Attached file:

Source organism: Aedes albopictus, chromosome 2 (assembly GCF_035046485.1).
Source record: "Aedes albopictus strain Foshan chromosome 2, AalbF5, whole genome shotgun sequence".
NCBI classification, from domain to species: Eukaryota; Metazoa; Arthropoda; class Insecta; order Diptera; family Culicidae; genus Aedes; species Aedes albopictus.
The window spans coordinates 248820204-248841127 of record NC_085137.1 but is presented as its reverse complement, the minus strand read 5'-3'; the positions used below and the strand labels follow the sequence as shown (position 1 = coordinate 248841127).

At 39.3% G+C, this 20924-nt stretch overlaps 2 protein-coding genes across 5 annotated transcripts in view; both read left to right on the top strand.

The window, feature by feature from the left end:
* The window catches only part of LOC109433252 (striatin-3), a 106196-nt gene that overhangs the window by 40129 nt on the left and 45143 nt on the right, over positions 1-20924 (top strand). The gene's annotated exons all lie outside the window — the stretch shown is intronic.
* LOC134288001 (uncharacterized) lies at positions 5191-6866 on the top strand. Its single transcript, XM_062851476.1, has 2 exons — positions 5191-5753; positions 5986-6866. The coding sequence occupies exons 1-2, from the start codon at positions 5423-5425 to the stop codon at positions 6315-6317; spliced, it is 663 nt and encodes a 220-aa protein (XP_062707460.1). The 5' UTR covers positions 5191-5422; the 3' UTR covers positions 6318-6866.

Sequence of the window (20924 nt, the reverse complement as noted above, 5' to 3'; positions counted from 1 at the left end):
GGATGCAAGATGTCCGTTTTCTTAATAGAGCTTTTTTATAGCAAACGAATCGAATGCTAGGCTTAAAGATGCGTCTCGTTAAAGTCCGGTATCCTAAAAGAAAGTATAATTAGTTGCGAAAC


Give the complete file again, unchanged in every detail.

Source organism: Aedes albopictus, chromosome 2 (assembly GCF_035046485.1).
Source record: "Aedes albopictus strain Foshan chromosome 2, AalbF5, whole genome shotgun sequence".
NCBI classification, from domain to species: Eukaryota; Metazoa; Arthropoda; class Insecta; order Diptera; family Culicidae; genus Aedes; species Aedes albopictus.
The window spans coordinates 248820204-248841127 of record NC_085137.1 but is presented as its reverse complement, the minus strand read 5'-3'; the positions used below and the strand labels follow the sequence as shown (position 1 = coordinate 248841127).

At 39.3% G+C, this 20924-nt stretch overlaps 2 protein-coding genes across 5 annotated transcripts in view; both read left to right on the top strand.

The window, feature by feature from the left end:
* The window catches only part of LOC109433252 (striatin-3), a 106196-nt gene that overhangs the window by 40129 nt on the left and 45143 nt on the right, over positions 1-20924 (top strand). The gene's annotated exons all lie outside the window — the stretch shown is intronic.
* LOC134288001 (uncharacterized) lies at positions 5191-6866 on the top strand. Its single transcript, XM_062851476.1, has 2 exons — positions 5191-5753; positions 5986-6866. The coding sequence occupies exons 1-2, from the start codon at positions 5423-5425 to the stop codon at positions 6315-6317; spliced, it is 663 nt and encodes a 220-aa protein (XP_062707460.1). The 5' UTR covers positions 5191-5422; the 3' UTR covers positions 6318-6866.

Sequence of the window (20924 nt, the reverse complement as noted above, 5' to 3'; positions counted from 1 at the left end):
GGATGCAAGATGTCCGTTTTCTTAATAGAGCTTTTTTATAGCAAACGAATCGAATGCTAGGCTTAAAGATGCGTCTCGTTAAAGTCCGGTATCCTAAAAGAAAGTATAATTAGTTGCGAAAC